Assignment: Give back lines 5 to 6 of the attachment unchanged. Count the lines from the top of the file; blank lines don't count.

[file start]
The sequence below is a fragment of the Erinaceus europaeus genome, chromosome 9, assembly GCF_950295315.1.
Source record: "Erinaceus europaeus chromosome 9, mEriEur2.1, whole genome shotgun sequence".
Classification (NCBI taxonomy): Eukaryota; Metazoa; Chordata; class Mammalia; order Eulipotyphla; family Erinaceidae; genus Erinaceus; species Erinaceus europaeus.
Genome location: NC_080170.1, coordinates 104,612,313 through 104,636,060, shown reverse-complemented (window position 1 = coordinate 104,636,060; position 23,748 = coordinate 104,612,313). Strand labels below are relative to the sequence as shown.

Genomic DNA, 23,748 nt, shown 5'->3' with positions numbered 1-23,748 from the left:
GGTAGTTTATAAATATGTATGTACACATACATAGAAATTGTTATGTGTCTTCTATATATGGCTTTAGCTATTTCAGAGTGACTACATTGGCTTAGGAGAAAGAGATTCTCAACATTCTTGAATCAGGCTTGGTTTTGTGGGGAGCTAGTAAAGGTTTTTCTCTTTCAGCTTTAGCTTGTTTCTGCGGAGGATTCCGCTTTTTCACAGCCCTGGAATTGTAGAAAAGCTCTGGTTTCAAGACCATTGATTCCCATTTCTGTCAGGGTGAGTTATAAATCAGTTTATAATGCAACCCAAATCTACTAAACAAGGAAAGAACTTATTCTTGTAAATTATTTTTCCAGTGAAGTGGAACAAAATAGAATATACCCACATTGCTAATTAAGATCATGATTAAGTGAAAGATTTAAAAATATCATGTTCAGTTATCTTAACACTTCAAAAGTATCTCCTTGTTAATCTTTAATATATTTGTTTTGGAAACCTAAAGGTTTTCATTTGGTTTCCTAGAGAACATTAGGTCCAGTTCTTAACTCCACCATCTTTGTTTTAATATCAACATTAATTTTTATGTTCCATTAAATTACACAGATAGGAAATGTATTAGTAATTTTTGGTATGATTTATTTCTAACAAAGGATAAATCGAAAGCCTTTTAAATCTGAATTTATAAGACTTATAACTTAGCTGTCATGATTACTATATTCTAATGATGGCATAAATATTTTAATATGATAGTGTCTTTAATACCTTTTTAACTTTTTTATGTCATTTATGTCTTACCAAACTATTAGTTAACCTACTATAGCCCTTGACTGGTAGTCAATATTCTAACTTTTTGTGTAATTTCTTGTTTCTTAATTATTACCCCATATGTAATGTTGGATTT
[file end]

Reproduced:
Genomic DNA, 23,748 nt, shown 5'->3' with positions numbered 1-23,748 from the left:
GGTAGTTTATAAATATGTATGTACACATACATAGAAATTGTTATGTGTCTTCTATATATGGCTTTAGCTATTTCAGAGTGACTACATTGGCTTAGGAGAAAGAGATTCTCAACATTCTTGAATCAGGCTTGGTTTTGTGGGGAGCTAGTAAAGGTTTTTCTCTTTCAGCTTTAGCTTGTTTCTGCGGAGGATTCCGCTTTTTCACAGCCCTGGAATTGTAGAAAAGCTCTGGTTTCAAGACCATTGATTCCCATTTCTGTCAGGGTGAGTTATAAATCAGTTTATAATGCAACCCAAATCTACTAAACAAGGAAAGAACTTATTCTTGTAAATTATTTTTCCAGTGAAGTGGAACAAAATAGAATATACCCACATTGCTAATTAAGATCATGATTAAGTGAAAGATTTAAAAATATCATGTTCAGTTATCTTAACACTTCAAAAGTATCTCCTTGTTAATCTTTAATATATTTGTTTTGGAAACCTAAAGGTTTTCATTTGGTTTCCTAGAGAACATTAGGTCCAGTTCTTAACTCCACCATCTTTGTTTTAATATCAACATTAATTTTTATGTTCCATTAAATTACACAGATAGGAAATGTATTAGTAATTTTTGGTATGATTTATTTCTAACAAAGGATAAATCGAAAGCCTTTTAAATCTGAATTTATAAGACTTATAACTTAGCTGTCATGATTACTATATTCTAATGATGGCATAAATATTTTAATATGATAGTGTCTTTAATACCTTTTTAACTTTTTTATGTCATTTATGTCTTACCAAACTATTAGTTAACCTACTATAGCCCTTGACTGGTAGTCAATATTCTAACTTTTTGTGTAATTTCTTGTTTCTTAATTATTACCCCATATGTAATGTTGGATTT